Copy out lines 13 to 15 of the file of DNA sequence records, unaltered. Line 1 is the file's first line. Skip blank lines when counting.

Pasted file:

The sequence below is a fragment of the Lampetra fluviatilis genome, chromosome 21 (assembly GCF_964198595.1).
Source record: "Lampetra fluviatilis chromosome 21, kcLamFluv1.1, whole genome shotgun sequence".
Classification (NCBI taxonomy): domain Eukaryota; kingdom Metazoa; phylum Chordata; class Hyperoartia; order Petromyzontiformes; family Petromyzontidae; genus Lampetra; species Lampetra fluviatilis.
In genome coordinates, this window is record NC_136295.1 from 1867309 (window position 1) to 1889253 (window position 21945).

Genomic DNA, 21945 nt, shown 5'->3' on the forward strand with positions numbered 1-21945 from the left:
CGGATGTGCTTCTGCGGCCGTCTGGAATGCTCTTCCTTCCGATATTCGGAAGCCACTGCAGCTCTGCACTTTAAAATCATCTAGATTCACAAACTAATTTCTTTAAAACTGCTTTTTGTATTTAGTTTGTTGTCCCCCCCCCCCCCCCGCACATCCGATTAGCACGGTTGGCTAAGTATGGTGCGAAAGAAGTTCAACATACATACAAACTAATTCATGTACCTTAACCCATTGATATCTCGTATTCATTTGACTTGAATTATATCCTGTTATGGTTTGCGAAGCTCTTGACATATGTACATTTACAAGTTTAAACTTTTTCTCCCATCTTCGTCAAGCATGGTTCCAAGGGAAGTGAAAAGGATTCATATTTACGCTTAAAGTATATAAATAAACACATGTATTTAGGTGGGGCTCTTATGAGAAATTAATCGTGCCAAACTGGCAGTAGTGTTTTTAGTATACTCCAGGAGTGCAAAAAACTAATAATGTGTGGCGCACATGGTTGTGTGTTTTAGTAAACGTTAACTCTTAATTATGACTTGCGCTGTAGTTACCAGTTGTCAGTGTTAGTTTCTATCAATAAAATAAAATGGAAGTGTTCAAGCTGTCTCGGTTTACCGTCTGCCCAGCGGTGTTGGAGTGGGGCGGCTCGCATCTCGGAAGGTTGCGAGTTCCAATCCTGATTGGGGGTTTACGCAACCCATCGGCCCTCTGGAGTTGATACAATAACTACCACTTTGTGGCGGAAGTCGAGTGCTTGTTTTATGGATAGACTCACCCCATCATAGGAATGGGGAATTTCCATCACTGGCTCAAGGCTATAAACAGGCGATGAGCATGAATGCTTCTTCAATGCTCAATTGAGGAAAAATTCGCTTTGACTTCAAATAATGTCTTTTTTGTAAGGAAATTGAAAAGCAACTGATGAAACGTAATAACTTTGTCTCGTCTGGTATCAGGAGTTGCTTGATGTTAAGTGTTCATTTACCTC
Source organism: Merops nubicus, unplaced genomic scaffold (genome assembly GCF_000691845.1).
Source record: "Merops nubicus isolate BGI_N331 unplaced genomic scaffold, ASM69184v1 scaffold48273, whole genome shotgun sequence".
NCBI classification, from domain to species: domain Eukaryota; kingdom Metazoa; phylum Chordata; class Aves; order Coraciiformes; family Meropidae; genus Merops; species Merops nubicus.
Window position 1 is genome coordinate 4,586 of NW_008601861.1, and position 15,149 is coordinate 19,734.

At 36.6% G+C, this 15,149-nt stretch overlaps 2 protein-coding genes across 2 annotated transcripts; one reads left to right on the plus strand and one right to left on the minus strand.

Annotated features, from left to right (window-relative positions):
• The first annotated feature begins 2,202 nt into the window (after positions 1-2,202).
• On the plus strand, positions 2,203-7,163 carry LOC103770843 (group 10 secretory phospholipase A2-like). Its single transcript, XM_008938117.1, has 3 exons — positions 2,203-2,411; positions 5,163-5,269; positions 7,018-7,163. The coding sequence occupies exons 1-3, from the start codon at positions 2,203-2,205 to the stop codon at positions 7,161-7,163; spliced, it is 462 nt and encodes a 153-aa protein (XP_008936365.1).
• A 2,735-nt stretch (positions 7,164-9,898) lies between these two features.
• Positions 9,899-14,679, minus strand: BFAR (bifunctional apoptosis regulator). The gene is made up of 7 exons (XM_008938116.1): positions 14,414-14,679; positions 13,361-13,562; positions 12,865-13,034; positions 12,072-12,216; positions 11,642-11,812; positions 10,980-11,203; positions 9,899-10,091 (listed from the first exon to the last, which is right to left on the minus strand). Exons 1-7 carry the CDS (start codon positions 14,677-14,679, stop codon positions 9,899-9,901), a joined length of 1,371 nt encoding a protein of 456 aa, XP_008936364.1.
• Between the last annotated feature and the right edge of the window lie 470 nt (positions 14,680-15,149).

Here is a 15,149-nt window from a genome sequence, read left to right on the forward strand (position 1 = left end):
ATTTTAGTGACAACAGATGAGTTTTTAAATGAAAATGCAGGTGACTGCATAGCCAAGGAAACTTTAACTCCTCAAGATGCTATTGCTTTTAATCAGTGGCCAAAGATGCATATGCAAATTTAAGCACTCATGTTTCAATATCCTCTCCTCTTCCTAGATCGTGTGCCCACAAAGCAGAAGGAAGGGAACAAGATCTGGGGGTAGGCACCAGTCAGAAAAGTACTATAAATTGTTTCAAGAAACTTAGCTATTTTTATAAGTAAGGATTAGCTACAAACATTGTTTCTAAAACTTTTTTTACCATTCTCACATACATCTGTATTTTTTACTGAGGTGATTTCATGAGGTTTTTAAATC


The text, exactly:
• The first annotated feature begins 2,202 nt into the window (after positions 1-2,202).
• On the plus strand, positions 2,203-7,163 carry LOC103770843 (group 10 secretory phospholipase A2-like). Its single transcript, XM_008938117.1, has 3 exons — positions 2,203-2,411; positions 5,163-5,269; positions 7,018-7,163. The coding sequence occupies exons 1-3, from the start codon at positions 2,203-2,205 to the stop codon at positions 7,161-7,163; spliced, it is 462 nt and encodes a 153-aa protein (XP_008936365.1).
• A 2,735-nt stretch (positions 7,164-9,898) lies between these two features.